After all, a direct-connected Thunderbolt drive will only hit about 3 gigabytes per second. Internal storage on the Mac Studio can exceed 7 gigabytes per second — but which configurations are needed for that peak speed versus a slower one isn't clear now.
You can get fast external SSDs, and you may be in a studio with a WAN and networked storage. But the more working space you have on your actual Mac, the better.
Updating from the 512GB minimum to 1TB adds $200, while you can go up to 8TB for a total of $2,400 on top of the base price.
With RAM, you initially only have the option of upgrading it to 64GB unified memory, for a cost of $400.
You can take it to 128GB RAM, but only if you also change the processor from the base version.
Apple unveiled the Mac Studio with two processors, the M1 Max, and the M1 Ultra. There are, though, two versions of each, for a total of four processor choices.
The base $1,999 model comes with an M1 Max. However, for $200, it can be upgraded at time of purchase to a version that has the same 10-core M1 Max, with the same 16-core Neural Engine, but plus a 32-core GPU.
If it weren't for how that $200 price difference is small compared to any other processor upgrade option, it wouldn't seem worth it. Nonetheless, if you do photography as a small part of your work, you will see a difference from the 32-core GPU.
Overall, upgrading the number of GPU cores has to help performance, so intensive photography work, medical and science modelling, or video, benefits from more GPU cores. However, if performance is a real requirement, you don't just want more GPU cores, you want the M1 Ultra.
Again, there are two flavors of M1 Ultra. Both use the new 20-core CPU M1 Ultra processor, with 32-core Neural Engine. One version, though, has a 48-core GPU, while the other is a 64-core GPU.
The difference there is similar to the M1 Max adding more GPU cores. You have to be doing pretty intensive imaging work for it to be worthwhile, but if you are currently forced to wait long times for renders, this power will help with that
The version with a 48-core GPU is $1,400 more than the base price, bringing a Mac Studio with it to $3,799. The one with a 64-core GPU is $2,400 over the base price, for a total of $4,799.
However, moving to the more powerful processor does one more thing - it gives you the opportunity to increase RAM to 128GB. Just as it's not possible to buy 128GB RAM with the M1 Max, so it's not possible to buy the M1 Ultra with just 32GB RAM.
Your choices with the M1 Ultra are the default 64GB, or 128GB RAM, for $800 more. With the lowest-cost M1 Ultra at $3,999, that makes one with 128GB RAM cost $4,799.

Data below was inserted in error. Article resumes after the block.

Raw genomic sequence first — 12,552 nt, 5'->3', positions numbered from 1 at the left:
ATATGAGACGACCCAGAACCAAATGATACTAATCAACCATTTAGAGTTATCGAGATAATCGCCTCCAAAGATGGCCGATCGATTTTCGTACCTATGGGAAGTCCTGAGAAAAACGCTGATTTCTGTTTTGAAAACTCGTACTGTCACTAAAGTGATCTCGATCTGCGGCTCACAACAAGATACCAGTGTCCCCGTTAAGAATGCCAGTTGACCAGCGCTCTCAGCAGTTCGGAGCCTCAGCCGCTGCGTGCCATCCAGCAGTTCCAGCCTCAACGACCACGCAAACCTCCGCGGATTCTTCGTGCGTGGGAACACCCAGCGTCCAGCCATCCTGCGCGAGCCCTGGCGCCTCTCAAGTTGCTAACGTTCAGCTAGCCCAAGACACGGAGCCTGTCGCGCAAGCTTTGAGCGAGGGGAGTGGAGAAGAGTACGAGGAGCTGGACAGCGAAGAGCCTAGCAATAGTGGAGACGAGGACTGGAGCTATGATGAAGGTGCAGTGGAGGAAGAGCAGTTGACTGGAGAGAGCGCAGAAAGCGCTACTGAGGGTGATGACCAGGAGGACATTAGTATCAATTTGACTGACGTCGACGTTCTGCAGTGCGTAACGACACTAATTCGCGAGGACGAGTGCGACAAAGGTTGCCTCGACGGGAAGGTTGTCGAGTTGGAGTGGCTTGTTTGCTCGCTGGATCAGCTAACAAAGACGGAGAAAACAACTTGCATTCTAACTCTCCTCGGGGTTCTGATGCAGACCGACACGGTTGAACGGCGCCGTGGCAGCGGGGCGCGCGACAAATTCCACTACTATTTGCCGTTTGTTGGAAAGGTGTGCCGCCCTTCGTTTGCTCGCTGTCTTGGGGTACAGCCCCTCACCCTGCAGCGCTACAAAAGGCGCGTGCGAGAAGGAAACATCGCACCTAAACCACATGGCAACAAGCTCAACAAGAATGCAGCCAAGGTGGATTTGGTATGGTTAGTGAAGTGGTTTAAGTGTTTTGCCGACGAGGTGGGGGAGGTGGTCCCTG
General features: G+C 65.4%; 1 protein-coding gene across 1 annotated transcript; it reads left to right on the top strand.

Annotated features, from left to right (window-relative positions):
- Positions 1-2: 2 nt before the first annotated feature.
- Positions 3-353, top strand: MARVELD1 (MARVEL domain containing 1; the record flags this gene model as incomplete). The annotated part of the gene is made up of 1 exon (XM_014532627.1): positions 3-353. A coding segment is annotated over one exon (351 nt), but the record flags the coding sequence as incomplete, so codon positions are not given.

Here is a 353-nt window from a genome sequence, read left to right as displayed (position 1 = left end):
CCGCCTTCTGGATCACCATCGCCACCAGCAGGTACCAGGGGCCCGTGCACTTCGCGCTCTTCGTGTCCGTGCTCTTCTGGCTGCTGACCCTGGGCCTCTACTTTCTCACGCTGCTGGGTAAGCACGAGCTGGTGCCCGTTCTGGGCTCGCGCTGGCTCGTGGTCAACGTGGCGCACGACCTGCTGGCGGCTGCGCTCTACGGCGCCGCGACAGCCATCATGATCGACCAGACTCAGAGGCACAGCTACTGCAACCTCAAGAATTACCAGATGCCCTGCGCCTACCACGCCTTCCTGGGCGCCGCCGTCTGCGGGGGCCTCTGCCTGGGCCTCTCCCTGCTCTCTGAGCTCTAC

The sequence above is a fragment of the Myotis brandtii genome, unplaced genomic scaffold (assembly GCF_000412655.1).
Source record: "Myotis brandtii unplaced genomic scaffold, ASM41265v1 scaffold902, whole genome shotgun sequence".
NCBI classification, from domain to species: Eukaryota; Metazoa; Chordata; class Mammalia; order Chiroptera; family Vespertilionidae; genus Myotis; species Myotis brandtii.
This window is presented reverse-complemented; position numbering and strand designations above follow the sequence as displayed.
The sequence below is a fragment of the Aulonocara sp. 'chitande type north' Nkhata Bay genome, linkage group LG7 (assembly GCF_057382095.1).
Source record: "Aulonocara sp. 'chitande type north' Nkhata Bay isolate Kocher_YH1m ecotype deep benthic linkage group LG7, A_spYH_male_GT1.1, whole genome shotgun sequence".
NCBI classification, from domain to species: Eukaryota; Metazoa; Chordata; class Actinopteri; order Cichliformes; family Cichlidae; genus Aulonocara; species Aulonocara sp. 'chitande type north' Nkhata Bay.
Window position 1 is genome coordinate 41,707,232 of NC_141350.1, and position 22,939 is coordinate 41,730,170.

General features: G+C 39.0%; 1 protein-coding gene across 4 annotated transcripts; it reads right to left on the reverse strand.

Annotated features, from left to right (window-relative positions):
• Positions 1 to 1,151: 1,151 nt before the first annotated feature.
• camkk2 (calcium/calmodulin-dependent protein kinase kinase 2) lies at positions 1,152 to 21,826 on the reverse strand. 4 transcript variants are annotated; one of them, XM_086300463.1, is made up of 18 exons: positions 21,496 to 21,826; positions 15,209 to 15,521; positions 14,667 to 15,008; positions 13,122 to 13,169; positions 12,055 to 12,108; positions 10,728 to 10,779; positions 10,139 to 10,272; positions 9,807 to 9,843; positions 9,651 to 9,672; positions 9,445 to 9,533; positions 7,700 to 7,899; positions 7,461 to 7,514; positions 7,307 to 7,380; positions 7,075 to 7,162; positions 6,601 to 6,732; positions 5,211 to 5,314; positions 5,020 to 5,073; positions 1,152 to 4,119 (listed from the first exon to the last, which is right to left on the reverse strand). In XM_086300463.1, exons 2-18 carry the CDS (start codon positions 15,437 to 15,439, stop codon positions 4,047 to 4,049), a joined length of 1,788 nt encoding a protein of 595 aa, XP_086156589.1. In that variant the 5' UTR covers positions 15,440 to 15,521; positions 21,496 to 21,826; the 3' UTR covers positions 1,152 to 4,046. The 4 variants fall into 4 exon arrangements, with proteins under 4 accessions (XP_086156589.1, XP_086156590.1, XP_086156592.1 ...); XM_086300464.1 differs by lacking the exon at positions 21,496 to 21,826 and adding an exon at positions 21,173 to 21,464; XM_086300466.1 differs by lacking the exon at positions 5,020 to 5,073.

Choosing what you need, and what you can afford
If you order a Mac Studio with the M1 Max processor, with less than 1TB SSD, and with only 32GB RAM, you're doing so to hit a budget. There's obviously nothing wrong with that, and even if there were, you can't buy what you either can't afford, or can't justify the expense of.
There are users who can get by with 512GB, but it's really offered more so Apple can hit a price point. If you are dealing with large files in your workflow, and many of them, then the ability to work on them locally instead of constantly shuttling them back and forth to external drives makes 512GB too small.
Large files are the norm for video work, or enormous databases, and there your Mac Studio could be taking in footage at the start, then rendering out extremely high-quality video at the end. The processing in the middle is intensive, and RAM helps.
Going from the base $1,999 model to one with 1TB SSD, means you paying $2,199. Going to 1TB SSD plus 64GB RAM, makes it $2,599.
If you're doing the kinds of work that will benefit from a Mac Studio, though, you are also doing the kinds of work that would benefit from the M1 Ultra.
Apple's strange Build to Order choices
There is an oddity with Apple's Build to Order options. If you choose Apple's suggested $3,999 base, you don't get an option for a 512GB SSD.
Yet if you start with the base $1,999 edition, you can upgrade the processor, and even RAM, to match the higher starting price machine, and keep the 512GB option.
Then the Mac Studio's Build to Order page does not include options for the new Magic Keyboard, Magic Mouse, or Magic Trackpad. There is no configuration in which you get offered these as you build your Mac Studio options, so unless you're coming from a Mac mini or Mac Pro, you have to buy them separately.
They're in the online Apple Store, but when you order any other Mac except the Mac mini, you at least get offered the keyboard, mouse, and trackpad on the order page.
Consequently, if you max out everything on the Mac Studio order page, you get a total of $7,999 - and it's not enough. Unless you already have all of these accessories going spare, you need to spend a further $199 on the new keyboard, and either $99 for the new mouse, or $149 for the trackpad.
Oddly, you could save a little by choosing the Magic Keyboard with white keys instead of black ones, but for the sake of 20 bucks, the black version is more stylish.